As per the act, the government will create a fund for compensating and treating, if necessary, road crash victims.
The fund would be created with one-time or annual “contributions” from motor vehicle owners, transport associations, and the government.
The government will form a trustee board to manage the fund and related issues, the act says.
The relevant rules, however, have not been formulated.
The ministry on December 22 last year issued a circular, making BRTA chairman and its secretary the chairman and secretary of the trustee board with immediate effect.
BRTA Chairman Nur Mohammad Mazumder on Thursday said other members of the board were nominated and the ministry was expected to issue a gazette in this regard soon.
“We are expecting to hold our first meeting next week to discuss the organogram of the board and manpower recruitment issues,” he told The Daily Star.
However, the trustee board cannot deal with compensation-related issues until the relevant rules are formulated.
As per section 11 of the act, each driver will have 12 points against his or her driving licence and the point would be cut for violating traffic rules. His or her licence can also be cancelled for repeated offences.
The way the points would be cut or added would be determined by the rules.
BRTA officials said as the point-related issue is new in the country, they cannot be implemented until formulation of the rules.
WHEN WILL THE RULES COME?
After the law was passed, the road transport and bridges ministry tasked the BRTA with formulating a draft of the rules. After missing four deadlines, BRTA submitted a “partial” draft.
But the law ministry, where the draft was sent for vetting in 2019, rejected it and asked for a “complete” one.
The BRTA prepared the “completed” rules and sent them to the road transport ministry in September last year. The ministry sent the draft to the law ministry again in April this year, said officials aware of the development.
The draft is still pending with the law ministry for vetting, an additional secretary of the road transport ministry said on Tuesday.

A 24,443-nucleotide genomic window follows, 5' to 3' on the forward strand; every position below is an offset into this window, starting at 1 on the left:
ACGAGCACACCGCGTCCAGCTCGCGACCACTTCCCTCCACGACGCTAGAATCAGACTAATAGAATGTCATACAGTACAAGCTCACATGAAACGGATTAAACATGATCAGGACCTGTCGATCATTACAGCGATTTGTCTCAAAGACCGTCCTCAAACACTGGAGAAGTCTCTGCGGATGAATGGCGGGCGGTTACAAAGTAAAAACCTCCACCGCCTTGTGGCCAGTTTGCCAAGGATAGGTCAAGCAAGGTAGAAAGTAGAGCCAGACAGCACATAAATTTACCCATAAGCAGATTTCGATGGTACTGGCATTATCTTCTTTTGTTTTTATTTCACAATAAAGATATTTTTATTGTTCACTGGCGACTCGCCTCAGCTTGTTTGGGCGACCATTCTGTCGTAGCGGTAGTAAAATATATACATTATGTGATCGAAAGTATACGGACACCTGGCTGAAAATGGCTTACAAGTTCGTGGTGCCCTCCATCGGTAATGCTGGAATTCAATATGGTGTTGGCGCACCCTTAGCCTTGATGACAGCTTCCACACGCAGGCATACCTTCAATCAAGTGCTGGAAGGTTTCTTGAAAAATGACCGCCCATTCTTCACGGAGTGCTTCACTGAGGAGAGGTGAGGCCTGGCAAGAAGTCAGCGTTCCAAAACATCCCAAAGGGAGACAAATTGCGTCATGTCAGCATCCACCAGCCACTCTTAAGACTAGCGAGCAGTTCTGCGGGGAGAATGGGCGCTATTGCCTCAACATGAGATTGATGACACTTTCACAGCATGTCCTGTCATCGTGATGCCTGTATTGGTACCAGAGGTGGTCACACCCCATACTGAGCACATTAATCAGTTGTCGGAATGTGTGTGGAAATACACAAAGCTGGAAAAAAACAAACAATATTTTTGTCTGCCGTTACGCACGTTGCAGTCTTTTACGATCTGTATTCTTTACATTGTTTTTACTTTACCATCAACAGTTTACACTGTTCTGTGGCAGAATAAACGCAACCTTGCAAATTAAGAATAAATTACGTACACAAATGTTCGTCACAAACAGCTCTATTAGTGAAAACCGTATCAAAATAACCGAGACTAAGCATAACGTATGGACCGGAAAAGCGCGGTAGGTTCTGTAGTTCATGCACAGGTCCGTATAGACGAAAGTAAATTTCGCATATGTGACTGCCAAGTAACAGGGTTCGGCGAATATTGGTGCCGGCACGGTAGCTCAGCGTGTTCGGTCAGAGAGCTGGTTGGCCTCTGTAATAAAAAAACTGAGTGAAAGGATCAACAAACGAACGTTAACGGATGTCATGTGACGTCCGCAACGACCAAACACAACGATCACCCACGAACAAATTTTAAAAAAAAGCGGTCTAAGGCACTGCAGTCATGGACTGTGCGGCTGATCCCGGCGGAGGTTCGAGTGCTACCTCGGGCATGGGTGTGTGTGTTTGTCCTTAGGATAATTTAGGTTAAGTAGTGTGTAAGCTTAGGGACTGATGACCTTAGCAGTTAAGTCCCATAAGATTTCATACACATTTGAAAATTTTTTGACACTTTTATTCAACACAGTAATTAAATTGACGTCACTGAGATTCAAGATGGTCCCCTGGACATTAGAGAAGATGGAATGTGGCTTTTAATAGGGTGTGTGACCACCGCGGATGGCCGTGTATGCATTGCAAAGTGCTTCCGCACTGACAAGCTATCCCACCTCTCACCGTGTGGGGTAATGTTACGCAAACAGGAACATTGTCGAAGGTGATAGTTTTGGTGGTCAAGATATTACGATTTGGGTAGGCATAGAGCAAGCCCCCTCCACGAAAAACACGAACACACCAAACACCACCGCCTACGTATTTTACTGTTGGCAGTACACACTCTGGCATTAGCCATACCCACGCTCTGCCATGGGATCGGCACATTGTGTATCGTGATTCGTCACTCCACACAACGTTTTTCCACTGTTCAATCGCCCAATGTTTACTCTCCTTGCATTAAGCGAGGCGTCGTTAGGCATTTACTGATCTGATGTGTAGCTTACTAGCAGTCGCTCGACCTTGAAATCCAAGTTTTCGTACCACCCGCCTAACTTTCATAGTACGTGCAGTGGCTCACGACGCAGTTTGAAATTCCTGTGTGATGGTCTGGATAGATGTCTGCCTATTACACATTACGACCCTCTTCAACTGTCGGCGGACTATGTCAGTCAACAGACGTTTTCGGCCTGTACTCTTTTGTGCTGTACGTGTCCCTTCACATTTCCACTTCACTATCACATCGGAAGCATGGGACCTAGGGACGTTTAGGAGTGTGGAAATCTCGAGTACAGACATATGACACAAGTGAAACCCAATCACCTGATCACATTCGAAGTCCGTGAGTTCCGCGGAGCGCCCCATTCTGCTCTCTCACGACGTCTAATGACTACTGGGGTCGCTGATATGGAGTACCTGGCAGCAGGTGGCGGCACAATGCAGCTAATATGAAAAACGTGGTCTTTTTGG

Once vetted, it will be sent to the finance ministry for approval, as there are some issues related to fees for traffic rules violation, the additional secretary said, seeking anonymity.
The Cabinet Division’s approval would also be required before making the rules functional, he said, adding, “So it is not possible to say when the rules would come into action.”
Asked about the delay in framing the rules, the BRTA chairman said, “Formulation of a law or rules usually takes some time.”
MOVE FOR AMENDING LAW
In April, the road transport ministry uploaded a draft of the amended law on its official website. It held an inter-ministerial meeting on August 30 to discuss opinions from line ministries and individuals concerned on the draft.
As per the draft, at least 29 of the 126 sections of the act will be amended and punishment or fine under at least 14 sections would be reduced.
The law, if amended as per the draft, will lose its jurisdiction to hold a driver responsible for causing injuries by reckless and negligent driving.
The jurisdiction will only be applicable when someone dies in an accident.
The educational qualifications required to obtain a driving licence will also be changed. Drivers, who will operate registered three-wheelers, will get licences if they have a class-five certificate, instead of class eight, says the draft.
The Daily Star tried to contact Road Transport and Highway Division Secretary Nazrul Islam for comments, but could not reach him over the phone.
Talking on the issue, Jyotirmoy Barua said, “The move to amend the law even before its full implementation is nothing but a compromise [with transport associations.”